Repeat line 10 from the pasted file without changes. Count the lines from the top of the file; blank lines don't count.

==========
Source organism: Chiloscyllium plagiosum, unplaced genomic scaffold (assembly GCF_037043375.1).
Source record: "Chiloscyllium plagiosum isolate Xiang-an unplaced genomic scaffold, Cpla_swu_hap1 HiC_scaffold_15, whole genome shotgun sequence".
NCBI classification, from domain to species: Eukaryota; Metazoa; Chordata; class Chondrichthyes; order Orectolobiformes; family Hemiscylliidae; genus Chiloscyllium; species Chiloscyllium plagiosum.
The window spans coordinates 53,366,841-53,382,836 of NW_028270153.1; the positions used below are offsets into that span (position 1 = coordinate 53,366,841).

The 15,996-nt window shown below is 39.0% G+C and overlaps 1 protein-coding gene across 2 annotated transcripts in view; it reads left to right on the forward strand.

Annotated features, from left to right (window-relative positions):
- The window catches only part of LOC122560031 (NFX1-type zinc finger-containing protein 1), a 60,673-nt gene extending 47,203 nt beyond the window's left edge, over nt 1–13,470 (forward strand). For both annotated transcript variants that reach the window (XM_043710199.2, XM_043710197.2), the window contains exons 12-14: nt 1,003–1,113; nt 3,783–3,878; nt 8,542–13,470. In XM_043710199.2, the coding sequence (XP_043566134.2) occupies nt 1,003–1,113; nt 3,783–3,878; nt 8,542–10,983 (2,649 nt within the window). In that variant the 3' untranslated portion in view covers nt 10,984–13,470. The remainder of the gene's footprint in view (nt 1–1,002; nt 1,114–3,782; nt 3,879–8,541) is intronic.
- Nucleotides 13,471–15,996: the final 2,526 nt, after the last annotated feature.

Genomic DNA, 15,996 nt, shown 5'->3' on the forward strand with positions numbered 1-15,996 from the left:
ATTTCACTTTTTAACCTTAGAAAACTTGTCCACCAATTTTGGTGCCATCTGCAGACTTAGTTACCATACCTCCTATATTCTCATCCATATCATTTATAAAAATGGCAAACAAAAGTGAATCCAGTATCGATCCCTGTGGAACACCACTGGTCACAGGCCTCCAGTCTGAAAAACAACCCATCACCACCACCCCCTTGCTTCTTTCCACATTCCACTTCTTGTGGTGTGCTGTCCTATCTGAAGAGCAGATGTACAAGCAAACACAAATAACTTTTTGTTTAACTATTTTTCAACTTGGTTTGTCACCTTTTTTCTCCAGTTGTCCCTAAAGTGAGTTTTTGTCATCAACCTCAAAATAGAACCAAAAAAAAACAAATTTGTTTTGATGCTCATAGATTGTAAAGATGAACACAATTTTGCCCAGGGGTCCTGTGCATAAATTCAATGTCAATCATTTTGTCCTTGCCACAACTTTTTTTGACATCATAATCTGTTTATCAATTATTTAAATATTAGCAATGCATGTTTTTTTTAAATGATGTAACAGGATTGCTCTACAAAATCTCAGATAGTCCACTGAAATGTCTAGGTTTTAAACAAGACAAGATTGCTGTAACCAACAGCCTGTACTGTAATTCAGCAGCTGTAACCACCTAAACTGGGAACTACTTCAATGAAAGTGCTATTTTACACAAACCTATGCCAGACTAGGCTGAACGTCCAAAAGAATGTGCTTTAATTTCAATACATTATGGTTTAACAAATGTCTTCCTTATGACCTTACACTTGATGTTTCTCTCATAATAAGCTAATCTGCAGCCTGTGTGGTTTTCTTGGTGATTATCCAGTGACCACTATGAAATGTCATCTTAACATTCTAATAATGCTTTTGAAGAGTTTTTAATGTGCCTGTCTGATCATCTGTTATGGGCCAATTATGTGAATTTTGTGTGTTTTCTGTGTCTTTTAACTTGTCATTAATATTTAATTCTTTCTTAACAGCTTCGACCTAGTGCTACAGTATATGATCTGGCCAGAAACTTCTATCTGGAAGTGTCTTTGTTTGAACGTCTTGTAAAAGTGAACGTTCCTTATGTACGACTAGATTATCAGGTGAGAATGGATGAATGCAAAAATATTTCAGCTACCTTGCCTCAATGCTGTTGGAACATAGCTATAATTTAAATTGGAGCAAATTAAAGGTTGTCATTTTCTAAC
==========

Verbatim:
ATTTCACTTTTTAACCTTAGAAAACTTGTCCACCAATTTTGGTGCCATCTGCAGACTTAGTTACCATACCTCCTATATTCTCATCCATATCATTTATAAAAATGGCAAACAAAAGTGAATCCAGTATCGATCCCTGTGGAACACCACTGGTCACAGGCCTCCAGTCTGAAAAACAACCCATCACCACCACCCCCTTGCTTCTTTCCACATTCCACTTCTTGTGGTGTGCTGTCCTATCTGAAGAGCAGATGTACAAGCAAACACAAATAACTTTTTGTTTAACTATTTTTCAACTTGGTTTGTCACCTTTTTTCTCCAGTTGTCCCTAAAGTGAGTTTTTGTCATCAACCTCAAAATAGAACCAAAAAAAAACAAATTTGTTTTGATGCTCATAGATTGTAAAGATGAACACAATTTTGCCCAGGGGTCCTGTGCATAAATTCAATGTCAATCATTTTGTCCTTGCCACAACTTTTTTTGACATCATAATCTGTTTATCAATTATTTAAATATTAGCAATGCATGTTTTTTTTAAATGATGTAACAGGATTGCTCTACAAAATCTCAGATAGTCCACTGAAATGTCTAGGTTTTAAACAAGACAAGATTGCTGTAACCAACAGCCTGTACTGTAATTCAGCAGCTGTAACCACCTAAACTGGGAACTACTTCAATGAAAGTGCTATTTTACACAAACCTATGCCAGACTAGGCTGAACGTCCAAAAGAATGTGCTTTAATTTCAATACATTATGGTTTAACAAATGTCTTCCTTATGACCTTACACTTGATGTTTCTCTCATAATAAGCTAATCTGCAGCCTGTGTGGTTTTCTTGGTGATTATCCAGTGACCACTATGAAATGTCATCTTAACATTCTAATAATGCTTTTGAAGAGTTTTTAATGTGCCTGTCTGATCATCTGTTATGGGCCAATTATGTGAATTTTGTGTGTTTTCTGTGTCTTTTAACTTGTCATTAATATTTAATTCTTTCTTAACAGCTTCGACCTAGTGCTACAGTATATGATCTGGCCAGAAACTTCTATCTGGAAGTGTCTTTGTTTGAACGTCTTGTAAAAGTGAACGTTCCTTATGTACGACTAGATTATCAGGTGAGAATGGATGAATGCAAAAATATTTCAGCTACCTTGCCTCAATGCTGTTGGAACATAGCTATAATTTAAATTGGAGCAAATTAAAGGTTGTCATTTTCTAAC